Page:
A PERMANENT AND AUTOMATED FLUID LEVEL SYSTEM
- 144 Pressure Build Ups Per Day
- 1-10 fluid levels per day
- 1 Acoustic Velocity Shot Per Week
The First of its Kind – Worldwide
The GREENSHOT brings Frequency, Accuracy and Consistency to ESP and Rod Pump Applications. It shoots 1-10 Fluid Levels per day, one Acoustic Velocity Shot per week and 144 Pressure Buildups per day. It’s also the ONLY permanent and automated fluid level system that is truly ‘green.’ The system functions without high-pressure nitrogen or CO2 and all actions performed by GreenShot utilize the well’s naturally-produced casing gas.
Consistent Reservoir Data in an Inconsistent World
With each Fluid Level Shot, GREENSHOT provides the end user with SEVEN key data points:
- Fluid Level Above Pump (FLAP)
- Gas-Free Fluid Level Above Pump (GFFLAP)
- Acoustic Velocity (AV)
- Pump Intake Pressure (PIP)
- Casing Pressure (CP)
- Fluid Gradient (FG)
- Casing Gas Produced Up Casing in Thousand Cubic Feet per Day (mcf/d) (CGP)
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7 Key Data Points That Will Change the Industry
- 6,334 ft | FLAP
- 5,172 ft | GFFLAP
- 1,200 ft/s | AV
- 1,958 psi | PIP
- 94 psi | CP
- 0.295 psi/ft | FG
- 16.117 mcdd | CGP
All data collected by GREENSHOT is stored and accessed at the user’s convenience using the cloud-based GREENSHOT User Interface. Our interface allows users to shoot fluid levels, pressure buildups and acoustic velocity shots on the fly. This interface is providing the reservoir and dh data sets that have been missing in our industry for years in an accurate manner, without the use of dh gauges.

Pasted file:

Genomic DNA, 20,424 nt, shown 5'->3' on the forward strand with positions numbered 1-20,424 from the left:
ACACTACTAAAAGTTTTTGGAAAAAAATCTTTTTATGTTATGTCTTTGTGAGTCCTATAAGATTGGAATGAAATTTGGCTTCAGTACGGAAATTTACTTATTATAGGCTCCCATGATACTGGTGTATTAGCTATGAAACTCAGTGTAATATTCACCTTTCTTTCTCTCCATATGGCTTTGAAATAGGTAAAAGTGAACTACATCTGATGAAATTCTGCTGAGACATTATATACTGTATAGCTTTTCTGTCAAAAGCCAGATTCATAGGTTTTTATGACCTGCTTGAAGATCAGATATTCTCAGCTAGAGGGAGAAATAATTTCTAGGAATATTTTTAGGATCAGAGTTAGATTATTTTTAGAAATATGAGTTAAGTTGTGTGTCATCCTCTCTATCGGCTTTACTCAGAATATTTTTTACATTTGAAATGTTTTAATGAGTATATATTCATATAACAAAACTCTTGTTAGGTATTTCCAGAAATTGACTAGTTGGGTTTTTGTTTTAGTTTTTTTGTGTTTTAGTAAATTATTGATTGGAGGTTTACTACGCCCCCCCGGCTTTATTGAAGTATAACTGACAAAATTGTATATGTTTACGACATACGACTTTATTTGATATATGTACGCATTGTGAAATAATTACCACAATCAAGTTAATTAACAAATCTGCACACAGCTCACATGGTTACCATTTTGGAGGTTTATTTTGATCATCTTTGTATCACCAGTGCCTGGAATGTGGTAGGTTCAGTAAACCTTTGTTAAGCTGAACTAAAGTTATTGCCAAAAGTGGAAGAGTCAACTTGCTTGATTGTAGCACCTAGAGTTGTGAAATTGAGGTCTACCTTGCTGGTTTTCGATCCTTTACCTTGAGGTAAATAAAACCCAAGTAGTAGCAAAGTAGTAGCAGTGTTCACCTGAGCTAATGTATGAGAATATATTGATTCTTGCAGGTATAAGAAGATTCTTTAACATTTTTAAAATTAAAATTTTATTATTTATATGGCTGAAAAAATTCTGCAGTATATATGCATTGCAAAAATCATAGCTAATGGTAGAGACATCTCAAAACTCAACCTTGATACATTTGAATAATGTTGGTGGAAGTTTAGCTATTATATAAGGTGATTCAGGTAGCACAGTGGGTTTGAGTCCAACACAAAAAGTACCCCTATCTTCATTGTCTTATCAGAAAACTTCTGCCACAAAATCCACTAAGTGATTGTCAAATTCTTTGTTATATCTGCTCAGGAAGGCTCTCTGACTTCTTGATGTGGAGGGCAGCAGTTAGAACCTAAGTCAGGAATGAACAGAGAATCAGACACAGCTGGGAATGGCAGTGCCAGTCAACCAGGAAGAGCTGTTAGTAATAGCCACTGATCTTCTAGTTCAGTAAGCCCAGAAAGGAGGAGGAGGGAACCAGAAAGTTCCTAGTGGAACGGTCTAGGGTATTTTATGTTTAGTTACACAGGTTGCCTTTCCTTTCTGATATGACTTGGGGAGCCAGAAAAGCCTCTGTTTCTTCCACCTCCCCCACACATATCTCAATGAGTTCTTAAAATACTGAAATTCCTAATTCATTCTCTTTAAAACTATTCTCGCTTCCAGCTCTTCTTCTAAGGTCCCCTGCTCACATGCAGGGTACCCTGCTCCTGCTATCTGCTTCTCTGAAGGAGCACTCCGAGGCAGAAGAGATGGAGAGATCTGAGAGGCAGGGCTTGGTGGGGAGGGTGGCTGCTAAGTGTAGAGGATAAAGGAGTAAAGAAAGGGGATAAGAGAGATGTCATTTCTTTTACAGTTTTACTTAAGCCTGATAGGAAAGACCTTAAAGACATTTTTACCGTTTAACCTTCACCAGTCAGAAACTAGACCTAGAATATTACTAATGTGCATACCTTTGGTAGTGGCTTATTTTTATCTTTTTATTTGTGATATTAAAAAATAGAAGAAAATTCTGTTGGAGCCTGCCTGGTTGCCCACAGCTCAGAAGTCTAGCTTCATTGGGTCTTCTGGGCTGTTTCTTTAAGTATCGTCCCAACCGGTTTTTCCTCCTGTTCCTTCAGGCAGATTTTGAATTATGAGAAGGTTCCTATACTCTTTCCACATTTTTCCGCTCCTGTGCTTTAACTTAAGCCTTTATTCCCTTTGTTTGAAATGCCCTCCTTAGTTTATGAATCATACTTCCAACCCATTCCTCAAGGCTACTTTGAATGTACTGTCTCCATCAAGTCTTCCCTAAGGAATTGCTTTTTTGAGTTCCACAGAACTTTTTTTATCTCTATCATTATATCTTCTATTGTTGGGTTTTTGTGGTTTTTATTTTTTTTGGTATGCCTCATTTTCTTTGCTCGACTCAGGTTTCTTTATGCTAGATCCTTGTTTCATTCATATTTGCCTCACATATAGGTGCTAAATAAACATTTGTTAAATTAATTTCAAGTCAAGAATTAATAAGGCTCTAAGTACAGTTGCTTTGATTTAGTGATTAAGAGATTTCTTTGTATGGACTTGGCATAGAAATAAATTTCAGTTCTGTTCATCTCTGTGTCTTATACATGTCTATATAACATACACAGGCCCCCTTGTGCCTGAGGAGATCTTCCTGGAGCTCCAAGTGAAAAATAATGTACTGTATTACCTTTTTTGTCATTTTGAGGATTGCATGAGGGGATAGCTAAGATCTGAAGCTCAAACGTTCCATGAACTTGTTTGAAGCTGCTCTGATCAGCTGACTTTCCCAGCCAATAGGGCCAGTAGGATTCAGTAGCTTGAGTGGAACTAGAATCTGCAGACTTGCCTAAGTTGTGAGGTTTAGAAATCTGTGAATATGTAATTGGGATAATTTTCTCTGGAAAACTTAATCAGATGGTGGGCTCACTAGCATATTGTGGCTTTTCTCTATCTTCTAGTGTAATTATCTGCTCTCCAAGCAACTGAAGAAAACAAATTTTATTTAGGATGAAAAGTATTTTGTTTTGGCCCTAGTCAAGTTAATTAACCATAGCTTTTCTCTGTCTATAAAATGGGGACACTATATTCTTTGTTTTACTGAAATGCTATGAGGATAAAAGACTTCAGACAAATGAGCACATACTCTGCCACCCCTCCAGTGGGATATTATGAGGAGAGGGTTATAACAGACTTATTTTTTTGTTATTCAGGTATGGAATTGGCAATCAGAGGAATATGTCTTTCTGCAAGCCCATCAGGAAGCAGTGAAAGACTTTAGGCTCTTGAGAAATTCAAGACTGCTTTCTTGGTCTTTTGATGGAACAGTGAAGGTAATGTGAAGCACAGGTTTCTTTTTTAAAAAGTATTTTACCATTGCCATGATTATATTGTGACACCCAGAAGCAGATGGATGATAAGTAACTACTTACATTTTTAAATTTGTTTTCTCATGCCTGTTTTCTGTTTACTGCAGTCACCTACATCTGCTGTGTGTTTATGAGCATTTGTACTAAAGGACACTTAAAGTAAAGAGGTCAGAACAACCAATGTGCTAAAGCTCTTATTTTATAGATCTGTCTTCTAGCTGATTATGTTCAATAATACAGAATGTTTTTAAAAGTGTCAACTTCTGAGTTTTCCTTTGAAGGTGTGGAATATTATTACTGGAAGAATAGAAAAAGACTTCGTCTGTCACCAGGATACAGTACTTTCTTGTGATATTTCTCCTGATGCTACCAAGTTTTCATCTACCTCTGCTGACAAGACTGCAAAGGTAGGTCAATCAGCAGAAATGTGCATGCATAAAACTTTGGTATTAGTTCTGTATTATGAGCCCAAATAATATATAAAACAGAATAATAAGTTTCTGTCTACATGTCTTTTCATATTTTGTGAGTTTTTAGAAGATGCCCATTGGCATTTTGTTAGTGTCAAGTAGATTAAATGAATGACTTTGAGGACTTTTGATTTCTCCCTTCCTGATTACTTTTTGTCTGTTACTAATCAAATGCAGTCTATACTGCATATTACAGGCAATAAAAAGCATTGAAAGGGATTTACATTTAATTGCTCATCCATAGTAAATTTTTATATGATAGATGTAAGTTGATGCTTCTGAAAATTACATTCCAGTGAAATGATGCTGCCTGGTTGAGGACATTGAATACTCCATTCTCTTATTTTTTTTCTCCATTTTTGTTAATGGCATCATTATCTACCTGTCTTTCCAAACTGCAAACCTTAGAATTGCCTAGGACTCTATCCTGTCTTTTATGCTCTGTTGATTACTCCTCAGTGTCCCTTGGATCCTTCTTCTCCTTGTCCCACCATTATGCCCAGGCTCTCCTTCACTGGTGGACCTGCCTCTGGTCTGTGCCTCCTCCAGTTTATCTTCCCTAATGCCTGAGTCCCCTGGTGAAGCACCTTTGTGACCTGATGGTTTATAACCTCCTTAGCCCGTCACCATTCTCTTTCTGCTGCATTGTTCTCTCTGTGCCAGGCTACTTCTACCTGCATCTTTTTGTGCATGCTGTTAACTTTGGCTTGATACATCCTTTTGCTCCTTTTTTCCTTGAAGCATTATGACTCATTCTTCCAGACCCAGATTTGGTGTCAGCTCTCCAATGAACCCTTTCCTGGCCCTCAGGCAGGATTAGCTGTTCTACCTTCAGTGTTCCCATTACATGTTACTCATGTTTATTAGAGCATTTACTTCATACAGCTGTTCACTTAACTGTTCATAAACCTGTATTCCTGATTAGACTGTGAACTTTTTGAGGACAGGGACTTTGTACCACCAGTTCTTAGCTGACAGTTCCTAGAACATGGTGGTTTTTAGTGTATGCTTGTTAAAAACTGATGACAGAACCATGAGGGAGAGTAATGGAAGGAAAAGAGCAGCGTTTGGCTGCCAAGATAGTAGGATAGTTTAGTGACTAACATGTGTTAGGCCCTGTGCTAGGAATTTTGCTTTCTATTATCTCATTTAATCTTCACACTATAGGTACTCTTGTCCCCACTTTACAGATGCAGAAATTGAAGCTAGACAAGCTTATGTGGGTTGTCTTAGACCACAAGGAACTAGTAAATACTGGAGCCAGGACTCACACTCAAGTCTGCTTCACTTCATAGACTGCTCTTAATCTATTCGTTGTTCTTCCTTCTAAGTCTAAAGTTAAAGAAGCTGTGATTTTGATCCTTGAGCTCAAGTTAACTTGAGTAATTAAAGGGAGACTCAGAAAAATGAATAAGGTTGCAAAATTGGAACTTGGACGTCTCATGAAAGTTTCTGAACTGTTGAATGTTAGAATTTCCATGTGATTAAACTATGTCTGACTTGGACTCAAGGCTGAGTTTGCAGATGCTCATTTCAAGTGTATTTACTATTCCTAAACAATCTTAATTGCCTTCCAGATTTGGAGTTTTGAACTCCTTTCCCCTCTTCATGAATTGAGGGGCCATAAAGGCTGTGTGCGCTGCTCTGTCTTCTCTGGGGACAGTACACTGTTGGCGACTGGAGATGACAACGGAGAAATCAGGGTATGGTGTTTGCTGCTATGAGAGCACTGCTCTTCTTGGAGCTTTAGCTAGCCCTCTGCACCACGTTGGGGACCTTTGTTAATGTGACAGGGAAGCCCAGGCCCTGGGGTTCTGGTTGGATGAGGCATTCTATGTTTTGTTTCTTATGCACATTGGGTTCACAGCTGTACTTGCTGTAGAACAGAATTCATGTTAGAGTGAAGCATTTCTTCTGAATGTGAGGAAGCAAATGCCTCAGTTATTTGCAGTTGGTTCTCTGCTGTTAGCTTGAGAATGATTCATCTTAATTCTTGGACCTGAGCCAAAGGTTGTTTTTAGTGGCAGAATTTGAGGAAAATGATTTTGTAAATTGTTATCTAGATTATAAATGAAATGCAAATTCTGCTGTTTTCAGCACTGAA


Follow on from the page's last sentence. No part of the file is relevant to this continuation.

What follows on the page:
- Fluid Level and Pressure Build Up’s on demand and at your fingertips!
- Data is uploaded instantaneously using cloud-based technology.
- Access anywhere with the GREENSHOT User Interface.
How it Worx: A Step-By-Step Guide
GREENSHOT shoots Pressure Build Ups, Acoustic Velocity Shots and Fluid Level Shots through the closure of a Shooting Valve that separates the flowline and casing line. As the pressure differential across this valve is built, a delta is created; the larger the delta, the larger the “shot.” These shots utilize the wells produced casing gas to create the pressure differential. No foreign matter is introduced to the reservoir or leaked to the atmosphere.
Once the desired delta is achieved, the Shooting Valve is cycled rapidly. The energy created is amplified through the surge tank, creating the shot. The Acoustic Transducer and GREENSHOT Sensor assemblies are used in unison to monitor the round trip of this shot from the fluid level back to the well surface.
The time needed to complete the round trip of the shot is monitored and recorded. Once the round trip is complete and all data recorded, the Shooting Valve returns to its normally open state and free flow of the well resumes. This process is repeated throughout the day at various durations and with various pressure deltas to achieve Fluid Level Shots, Acoustic Velocity Shots and Pressure Buildups.
What Can This Data Provide?
- Understanding today’s wells requires more data than a traditional Downhole Card provides alone.
- Periodic fluid levels and pressure buildups do not provide reliable fluid level data sets in today’s dynamic production climates.
- Accurate reservoir data is extremely difficult to gauge without costly and short-lived DH Sensors.
- Fluid Gradient is not available in any system currently, making BHA and Pump Efficiencies difficult to trust.
- Design efficiencies are often limited due to poor data available at time of design.
- High Pressure CO2 and Nitrogen prove to be unsafe, costly and do not fit the Green initiatives sought in today’s energy-conscious environment.